Last week’s All-Notes-Off probed the recondite terra-scapes of Lee Gamble’s Pan arc. In light of the sightless impetus of militarized police departments witnessed during the Ferguson unrest, examining the work of James Hoff – another arm of label’s vanguard genius – pieces together a second angle of Pan’s multifaceted gravity.
In 2011, amidst the Occupy Movement, multidisciplinary artist Hoff contributed a colossal recording to “The Troubled Pastoral” art series. How Wheeling Feels When the Ground Walks Away diffuses like tear gas in its assemblage of field recordings covering four decades of historic riots, including a John Cage performance turned protest in Italy.
“Fucking Pigs,” the opening shout from the single-sided 12-inch, sets a strident tone before a sound collage of marching officers, car alarms, explosions, screams, megaphone chants, and shattering glass stockpile into a dissonant ensemble of anxiety and discordant mayhem.
I began revisiting How Wheeling Feels alongside the mounting police brutality manifested out of the Ferguson dismay. Like all Pan releases, label-head Bill Kouligas designed the art. His sanguinary typography sits atop a black & white photo of an officer dispersing lachrymator out of a space-age looking apparatus.
With the Pentagon trickling down billions of dollars worth of Iraq war-mongering equipment to municipal law enforcement agencies, the photograph is an eerie reminder of a half-century of escalating tensions due to the bloating expansion of the military industrial complex. As evinced by four decades of archival sounds, How Wheeling Feels provides a consequential framework, which exhibits incidents like Michael Brown’s murder as an ongoing cultural sequence rather than an aberration.
And let us not forget when APD shot Byron Carter Jr. to death in 2011 – ending unjustly with the acquittal of both officers involved.
In the aftermath of the Ferguson cataclysm, looking to our president remains a futile pursuit. His flaccid address to the nation refused to voice a critical debate over race relations and squandering funds to police both in and outside our borders. In absence of needed national dialogue and action, Hoff’s unyielding accretion of noise breeches these shut-out realities with visceral insight and historic forbearing.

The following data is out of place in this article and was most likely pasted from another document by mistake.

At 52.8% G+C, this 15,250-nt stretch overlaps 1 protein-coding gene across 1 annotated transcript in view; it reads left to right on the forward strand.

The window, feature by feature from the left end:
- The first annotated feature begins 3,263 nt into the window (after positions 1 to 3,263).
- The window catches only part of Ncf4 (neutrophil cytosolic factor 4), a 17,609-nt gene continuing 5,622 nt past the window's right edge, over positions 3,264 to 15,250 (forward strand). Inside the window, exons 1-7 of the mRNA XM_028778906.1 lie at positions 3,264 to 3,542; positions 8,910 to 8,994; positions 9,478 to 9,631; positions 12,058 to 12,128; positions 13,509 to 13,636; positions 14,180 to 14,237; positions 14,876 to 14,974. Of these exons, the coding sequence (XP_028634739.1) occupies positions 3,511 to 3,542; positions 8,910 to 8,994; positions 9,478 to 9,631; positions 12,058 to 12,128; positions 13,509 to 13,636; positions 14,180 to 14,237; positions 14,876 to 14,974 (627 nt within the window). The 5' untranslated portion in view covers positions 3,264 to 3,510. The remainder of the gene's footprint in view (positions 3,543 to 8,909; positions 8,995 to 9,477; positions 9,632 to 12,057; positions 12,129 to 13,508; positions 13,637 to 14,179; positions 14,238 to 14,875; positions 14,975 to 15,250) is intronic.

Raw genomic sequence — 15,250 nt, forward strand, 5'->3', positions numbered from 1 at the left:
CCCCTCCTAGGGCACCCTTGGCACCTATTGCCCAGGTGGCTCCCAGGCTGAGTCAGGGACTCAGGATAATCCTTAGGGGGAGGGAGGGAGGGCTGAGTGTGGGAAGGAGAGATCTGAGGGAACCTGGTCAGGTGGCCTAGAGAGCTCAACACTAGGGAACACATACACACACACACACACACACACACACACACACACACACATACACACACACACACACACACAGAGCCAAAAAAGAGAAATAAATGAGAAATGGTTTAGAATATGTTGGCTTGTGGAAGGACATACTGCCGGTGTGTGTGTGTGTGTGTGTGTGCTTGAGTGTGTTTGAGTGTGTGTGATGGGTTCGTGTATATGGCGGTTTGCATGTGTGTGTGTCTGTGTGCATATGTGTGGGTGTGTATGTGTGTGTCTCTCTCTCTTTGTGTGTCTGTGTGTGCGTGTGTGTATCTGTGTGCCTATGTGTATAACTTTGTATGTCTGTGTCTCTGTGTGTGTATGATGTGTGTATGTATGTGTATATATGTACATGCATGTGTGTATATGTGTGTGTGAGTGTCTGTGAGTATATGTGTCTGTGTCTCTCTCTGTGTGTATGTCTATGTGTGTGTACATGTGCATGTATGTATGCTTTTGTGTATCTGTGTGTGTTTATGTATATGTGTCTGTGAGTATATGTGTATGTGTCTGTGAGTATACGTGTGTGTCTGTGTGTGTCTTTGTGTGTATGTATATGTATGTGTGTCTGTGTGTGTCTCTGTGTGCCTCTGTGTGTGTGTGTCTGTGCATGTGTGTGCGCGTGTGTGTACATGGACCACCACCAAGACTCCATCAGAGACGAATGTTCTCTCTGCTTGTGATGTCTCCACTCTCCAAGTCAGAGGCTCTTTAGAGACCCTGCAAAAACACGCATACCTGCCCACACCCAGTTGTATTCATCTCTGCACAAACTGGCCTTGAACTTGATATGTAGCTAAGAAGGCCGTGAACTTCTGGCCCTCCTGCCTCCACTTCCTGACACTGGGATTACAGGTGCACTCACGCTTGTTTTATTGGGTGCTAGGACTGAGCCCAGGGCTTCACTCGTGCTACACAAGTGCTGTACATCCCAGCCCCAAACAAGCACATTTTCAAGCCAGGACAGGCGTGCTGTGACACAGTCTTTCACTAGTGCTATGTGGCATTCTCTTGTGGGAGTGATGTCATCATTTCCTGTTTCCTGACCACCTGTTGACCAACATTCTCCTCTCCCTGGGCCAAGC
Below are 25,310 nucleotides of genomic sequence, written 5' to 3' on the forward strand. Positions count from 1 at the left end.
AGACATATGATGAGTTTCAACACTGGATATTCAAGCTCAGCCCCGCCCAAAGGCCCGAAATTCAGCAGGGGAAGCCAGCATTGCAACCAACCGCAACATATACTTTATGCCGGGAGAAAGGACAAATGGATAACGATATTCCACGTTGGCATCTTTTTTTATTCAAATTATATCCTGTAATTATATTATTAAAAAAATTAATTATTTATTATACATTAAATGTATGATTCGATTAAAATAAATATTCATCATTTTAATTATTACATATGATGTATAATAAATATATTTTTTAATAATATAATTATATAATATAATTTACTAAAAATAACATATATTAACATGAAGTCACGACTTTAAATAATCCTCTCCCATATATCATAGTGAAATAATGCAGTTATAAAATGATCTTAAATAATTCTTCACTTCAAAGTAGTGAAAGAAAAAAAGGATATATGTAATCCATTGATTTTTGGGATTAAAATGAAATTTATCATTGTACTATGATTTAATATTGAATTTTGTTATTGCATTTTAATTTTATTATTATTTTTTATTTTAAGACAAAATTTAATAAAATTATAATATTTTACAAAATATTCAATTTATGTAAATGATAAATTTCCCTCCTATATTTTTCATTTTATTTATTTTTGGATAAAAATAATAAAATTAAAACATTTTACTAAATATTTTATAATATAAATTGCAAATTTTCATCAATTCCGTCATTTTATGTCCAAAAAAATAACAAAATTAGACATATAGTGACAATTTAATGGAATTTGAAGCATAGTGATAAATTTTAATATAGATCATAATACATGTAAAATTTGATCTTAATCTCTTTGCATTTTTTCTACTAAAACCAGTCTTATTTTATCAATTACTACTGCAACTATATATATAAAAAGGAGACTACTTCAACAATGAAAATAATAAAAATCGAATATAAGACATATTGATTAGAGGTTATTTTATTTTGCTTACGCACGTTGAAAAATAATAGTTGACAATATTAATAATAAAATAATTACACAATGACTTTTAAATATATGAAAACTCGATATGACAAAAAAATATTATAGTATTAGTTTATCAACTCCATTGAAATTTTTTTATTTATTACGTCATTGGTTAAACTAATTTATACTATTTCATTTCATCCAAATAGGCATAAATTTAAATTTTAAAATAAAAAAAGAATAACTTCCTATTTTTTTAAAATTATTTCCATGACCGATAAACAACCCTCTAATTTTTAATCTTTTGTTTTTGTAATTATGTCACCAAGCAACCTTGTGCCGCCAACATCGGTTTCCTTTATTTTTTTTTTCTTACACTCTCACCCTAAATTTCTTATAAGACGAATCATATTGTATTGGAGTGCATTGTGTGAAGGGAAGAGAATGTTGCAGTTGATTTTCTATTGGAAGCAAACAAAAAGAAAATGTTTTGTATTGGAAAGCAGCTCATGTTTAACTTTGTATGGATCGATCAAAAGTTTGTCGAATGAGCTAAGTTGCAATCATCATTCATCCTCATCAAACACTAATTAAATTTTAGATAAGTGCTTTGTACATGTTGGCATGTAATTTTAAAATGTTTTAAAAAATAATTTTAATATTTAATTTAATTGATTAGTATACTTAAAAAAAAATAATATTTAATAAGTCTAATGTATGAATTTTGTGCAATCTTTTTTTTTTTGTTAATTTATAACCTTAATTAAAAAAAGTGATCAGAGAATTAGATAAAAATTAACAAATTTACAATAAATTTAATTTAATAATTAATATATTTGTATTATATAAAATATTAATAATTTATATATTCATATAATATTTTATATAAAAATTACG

On his second Pan long-player, Hoff turns from the streets to the web to unleash a virus infecting the programming on Roland’s definitive drum machine, the TR-808. Blaster superimposes the complexion of How Wheeling Feels with sheets of harrowing noise, yet in place of field-recordings, drum processing overtakes server synapses under a global stroke. It speaks volumes to the omnipresent transferal from the material world order to a network of hyper-connective wires and satellites.
If How Wheeling Feels articulates 50 years of strife and upheaval, Blaster updates the dystopic landscape with its trigger on the future. Often, in states of powerlessness, where authorities dismiss the detrimental truths of overhauled racist ideology and its influence on a law enforcement whose excessive force expels all notions to protect and to serve, critically abrasive work like James Hoff’s becomes the only mechanism to process the jarring despotism and hypocrisy.
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